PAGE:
The value of a family business or business interest is treated as an asset and therefore part of the matrimonial pot to be distributed when it comes to negotiating a financial settlement on divorce or...
A Nigerian woman living in London has been given permission to appeal to the House of Lords after the Court of Appeal upheld a Nigerian court order granting her a fraction of the amount of money she would have received had her divorce been granted in England.
Sikirat Agbaje, 68, is repoted to be suffering from severe financial hardship and is homeless.
The Nigerian couple had spent most of their married life in Nigeria, although during the 33-year marriage they had acquired British citizenship and had spent some time living in England.
After the separation Mrs Agbaje set up home in England, but her attempt to obtain an English divorce was unsuccessful after a Family Division judge held that 'there was no evidence that substantial justice could not be obtained by the wife in the courts of Nigeria'.
Ultimately the Nigerian court granted her husband, Olusola Agbaje, 71, a divorce, going on to award the wife a life interest in the matrimonial home in Nigeria, worth about £83,000, plus a lump sum payment of £21,000 as 'maintenance for life'. Mr Agbaje retained assets of about £616,000, including two properties in London.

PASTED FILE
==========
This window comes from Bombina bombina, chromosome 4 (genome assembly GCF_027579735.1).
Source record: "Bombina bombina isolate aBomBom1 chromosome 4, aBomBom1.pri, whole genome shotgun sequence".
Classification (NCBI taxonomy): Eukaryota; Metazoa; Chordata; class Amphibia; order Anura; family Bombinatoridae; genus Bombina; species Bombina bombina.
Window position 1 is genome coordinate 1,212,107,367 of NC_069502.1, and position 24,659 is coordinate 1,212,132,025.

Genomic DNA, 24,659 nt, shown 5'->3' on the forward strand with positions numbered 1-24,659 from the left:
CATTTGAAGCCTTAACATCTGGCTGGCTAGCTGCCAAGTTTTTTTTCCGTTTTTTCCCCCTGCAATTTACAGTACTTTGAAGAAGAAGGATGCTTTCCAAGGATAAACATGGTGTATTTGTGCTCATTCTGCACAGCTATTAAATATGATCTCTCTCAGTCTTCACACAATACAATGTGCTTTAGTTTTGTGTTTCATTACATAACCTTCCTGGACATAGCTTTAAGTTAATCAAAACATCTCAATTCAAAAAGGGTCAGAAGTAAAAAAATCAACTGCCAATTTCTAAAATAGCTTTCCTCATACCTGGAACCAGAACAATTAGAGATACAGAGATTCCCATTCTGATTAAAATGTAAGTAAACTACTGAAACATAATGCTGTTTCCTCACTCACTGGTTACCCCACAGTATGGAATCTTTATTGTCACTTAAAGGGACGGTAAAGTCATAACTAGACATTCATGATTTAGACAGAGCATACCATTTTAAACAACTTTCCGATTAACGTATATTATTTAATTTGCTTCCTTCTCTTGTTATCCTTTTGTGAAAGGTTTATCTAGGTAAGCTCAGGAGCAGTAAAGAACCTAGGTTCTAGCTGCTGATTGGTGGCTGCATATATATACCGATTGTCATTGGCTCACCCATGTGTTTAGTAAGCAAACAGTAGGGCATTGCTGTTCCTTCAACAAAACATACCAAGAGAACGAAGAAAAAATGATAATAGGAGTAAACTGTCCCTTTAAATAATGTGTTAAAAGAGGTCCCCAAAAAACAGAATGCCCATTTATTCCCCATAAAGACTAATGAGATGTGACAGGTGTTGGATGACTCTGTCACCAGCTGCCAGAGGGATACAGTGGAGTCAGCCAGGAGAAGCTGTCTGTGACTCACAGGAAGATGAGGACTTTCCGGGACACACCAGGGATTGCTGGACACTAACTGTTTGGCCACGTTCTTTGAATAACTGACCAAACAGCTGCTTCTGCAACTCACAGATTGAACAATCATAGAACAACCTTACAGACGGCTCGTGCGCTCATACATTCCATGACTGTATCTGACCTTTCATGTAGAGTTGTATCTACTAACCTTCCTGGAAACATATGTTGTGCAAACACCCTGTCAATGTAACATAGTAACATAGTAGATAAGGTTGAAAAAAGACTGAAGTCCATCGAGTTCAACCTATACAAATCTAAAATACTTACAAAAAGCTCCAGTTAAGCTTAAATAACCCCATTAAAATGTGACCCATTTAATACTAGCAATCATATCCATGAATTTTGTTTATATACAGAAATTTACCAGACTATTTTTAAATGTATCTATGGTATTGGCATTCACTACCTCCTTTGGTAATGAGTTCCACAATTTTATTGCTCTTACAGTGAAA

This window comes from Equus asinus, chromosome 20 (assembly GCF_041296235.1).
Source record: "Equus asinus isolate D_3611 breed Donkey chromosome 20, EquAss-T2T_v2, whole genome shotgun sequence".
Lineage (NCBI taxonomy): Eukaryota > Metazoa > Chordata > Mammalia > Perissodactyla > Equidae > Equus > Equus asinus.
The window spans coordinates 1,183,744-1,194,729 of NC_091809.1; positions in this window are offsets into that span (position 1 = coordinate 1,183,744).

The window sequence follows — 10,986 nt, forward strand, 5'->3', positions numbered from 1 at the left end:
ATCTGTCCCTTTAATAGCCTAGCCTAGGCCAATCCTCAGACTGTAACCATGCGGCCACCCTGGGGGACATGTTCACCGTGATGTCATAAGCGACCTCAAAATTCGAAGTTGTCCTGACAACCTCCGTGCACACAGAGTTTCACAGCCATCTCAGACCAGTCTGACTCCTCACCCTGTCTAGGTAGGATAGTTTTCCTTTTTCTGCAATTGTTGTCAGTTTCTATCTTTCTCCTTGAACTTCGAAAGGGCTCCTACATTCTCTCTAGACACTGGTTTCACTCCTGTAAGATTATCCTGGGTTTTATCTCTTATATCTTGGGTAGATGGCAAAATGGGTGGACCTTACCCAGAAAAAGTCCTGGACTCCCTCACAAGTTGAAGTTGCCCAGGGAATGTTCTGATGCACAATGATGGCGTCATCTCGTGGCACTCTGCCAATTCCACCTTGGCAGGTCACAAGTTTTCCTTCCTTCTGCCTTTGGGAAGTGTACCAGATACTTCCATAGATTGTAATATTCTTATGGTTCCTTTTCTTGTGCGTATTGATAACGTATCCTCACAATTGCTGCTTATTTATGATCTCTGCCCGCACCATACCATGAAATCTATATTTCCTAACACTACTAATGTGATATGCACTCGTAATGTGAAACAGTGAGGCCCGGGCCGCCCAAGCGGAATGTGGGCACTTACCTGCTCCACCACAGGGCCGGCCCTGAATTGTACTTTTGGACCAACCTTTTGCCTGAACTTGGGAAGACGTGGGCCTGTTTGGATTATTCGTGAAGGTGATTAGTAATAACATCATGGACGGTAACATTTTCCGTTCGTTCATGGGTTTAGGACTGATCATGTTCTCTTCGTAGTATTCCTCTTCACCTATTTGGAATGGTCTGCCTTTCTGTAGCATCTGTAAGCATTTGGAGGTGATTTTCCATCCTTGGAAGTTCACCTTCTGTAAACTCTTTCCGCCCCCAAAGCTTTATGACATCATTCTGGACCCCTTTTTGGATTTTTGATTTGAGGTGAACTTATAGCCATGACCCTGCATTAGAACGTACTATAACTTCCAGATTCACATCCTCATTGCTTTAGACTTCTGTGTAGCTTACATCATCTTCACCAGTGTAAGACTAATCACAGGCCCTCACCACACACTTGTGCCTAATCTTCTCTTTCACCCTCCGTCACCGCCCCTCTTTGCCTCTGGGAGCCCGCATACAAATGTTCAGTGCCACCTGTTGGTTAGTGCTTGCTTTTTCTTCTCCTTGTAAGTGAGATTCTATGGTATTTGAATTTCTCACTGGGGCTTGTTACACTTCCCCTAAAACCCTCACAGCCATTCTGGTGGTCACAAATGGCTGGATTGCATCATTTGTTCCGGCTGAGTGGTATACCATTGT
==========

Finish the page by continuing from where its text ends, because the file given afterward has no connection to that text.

Mrs Agbaje sought leave to issue her application for financial relief in England following an overseas divorce. Her case was heard by Mr Justice Coleridge who awarded her £275,000 from the sale of the English property on condition that she transferred her life interest in the Nigerian property to the husband.
Mr Agbaje then went to the Court of Appeal where Lord Justices Ward, Longmore and Jackson ruled that the original Nigerian court order should stand on the grounds that the couple had more significant connection with Nigeria than with England, and Nigeria was the natural and appropriate forum for resolution of the wife's claims.
The case will test London's reputation as "divorce capital of the world" and is being eagerly watched by matrimonial lawyers.
To read the full Newswatch summary of the Court of Appeal decision, click here.